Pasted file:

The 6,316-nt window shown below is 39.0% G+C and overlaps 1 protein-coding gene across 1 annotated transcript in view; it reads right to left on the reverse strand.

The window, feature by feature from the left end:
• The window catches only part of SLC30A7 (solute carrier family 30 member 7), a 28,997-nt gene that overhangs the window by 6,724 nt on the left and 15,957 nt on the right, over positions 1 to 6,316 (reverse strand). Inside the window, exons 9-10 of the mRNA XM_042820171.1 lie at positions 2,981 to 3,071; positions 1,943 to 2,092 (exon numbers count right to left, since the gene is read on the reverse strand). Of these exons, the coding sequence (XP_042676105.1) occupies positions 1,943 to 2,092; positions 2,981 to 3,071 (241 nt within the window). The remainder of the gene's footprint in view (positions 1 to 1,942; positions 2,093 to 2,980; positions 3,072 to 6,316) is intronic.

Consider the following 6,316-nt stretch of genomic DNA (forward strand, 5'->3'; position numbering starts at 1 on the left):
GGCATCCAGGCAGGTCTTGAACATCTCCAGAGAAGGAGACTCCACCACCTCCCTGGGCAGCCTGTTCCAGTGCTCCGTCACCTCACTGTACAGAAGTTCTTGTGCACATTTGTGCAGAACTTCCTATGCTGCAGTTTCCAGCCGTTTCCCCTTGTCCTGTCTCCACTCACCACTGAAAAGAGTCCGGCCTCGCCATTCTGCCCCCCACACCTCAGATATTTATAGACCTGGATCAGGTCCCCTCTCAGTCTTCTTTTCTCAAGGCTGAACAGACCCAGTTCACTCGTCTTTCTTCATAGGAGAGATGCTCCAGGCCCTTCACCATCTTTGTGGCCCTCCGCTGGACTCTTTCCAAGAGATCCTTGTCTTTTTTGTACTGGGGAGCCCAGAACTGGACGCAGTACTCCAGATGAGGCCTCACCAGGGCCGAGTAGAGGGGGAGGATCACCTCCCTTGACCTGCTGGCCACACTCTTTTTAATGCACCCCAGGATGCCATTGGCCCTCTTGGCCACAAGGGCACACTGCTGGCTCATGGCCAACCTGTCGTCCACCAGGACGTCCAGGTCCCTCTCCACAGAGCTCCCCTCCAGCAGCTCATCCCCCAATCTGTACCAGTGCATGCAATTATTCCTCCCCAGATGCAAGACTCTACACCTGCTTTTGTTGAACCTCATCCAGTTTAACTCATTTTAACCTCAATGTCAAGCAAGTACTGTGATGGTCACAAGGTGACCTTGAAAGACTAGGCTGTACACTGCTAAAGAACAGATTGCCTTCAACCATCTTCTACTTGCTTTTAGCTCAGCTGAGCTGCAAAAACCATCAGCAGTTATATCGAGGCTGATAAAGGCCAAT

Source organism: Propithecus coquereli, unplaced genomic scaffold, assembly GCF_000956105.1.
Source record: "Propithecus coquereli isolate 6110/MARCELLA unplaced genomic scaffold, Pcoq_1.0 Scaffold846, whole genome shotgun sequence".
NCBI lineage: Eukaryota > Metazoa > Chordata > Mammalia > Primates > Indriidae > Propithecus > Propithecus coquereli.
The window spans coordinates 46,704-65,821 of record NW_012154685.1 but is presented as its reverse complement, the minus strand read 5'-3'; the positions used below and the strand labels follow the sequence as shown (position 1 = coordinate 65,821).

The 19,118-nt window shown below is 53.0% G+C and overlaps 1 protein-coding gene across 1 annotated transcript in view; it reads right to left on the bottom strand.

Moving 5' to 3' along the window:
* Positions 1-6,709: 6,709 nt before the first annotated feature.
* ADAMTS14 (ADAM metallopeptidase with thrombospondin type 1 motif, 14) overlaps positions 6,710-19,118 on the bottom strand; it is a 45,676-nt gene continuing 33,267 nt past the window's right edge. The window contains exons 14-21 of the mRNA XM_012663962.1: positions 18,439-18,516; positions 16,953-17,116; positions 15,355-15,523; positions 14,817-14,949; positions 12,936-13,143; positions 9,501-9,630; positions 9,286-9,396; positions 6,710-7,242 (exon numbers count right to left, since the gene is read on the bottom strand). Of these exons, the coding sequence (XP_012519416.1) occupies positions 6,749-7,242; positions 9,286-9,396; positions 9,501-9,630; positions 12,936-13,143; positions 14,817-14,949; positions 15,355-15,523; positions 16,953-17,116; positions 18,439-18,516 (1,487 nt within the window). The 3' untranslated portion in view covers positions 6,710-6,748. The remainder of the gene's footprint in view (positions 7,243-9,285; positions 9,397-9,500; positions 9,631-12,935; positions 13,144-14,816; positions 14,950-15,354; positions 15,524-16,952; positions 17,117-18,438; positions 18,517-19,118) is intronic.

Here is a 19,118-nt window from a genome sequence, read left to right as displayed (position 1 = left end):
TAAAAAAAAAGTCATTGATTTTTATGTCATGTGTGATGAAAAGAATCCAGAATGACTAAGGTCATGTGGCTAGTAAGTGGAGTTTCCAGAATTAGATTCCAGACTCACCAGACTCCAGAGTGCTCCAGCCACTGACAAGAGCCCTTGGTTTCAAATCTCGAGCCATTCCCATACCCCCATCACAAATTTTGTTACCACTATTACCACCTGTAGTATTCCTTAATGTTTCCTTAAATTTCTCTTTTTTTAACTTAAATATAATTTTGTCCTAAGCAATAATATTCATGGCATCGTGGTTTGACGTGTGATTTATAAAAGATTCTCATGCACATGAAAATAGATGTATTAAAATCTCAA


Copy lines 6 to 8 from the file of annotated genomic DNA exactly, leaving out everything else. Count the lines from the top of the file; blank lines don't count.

Source organism: Propithecus coquereli, unplaced genomic scaffold, assembly GCF_000956105.1.
Source record: "Propithecus coquereli isolate 6110/MARCELLA unplaced genomic scaffold, Pcoq_1.0 Scaffold846, whole genome shotgun sequence".
NCBI lineage: Eukaryota > Metazoa > Chordata > Mammalia > Primates > Indriidae > Propithecus > Propithecus coquereli.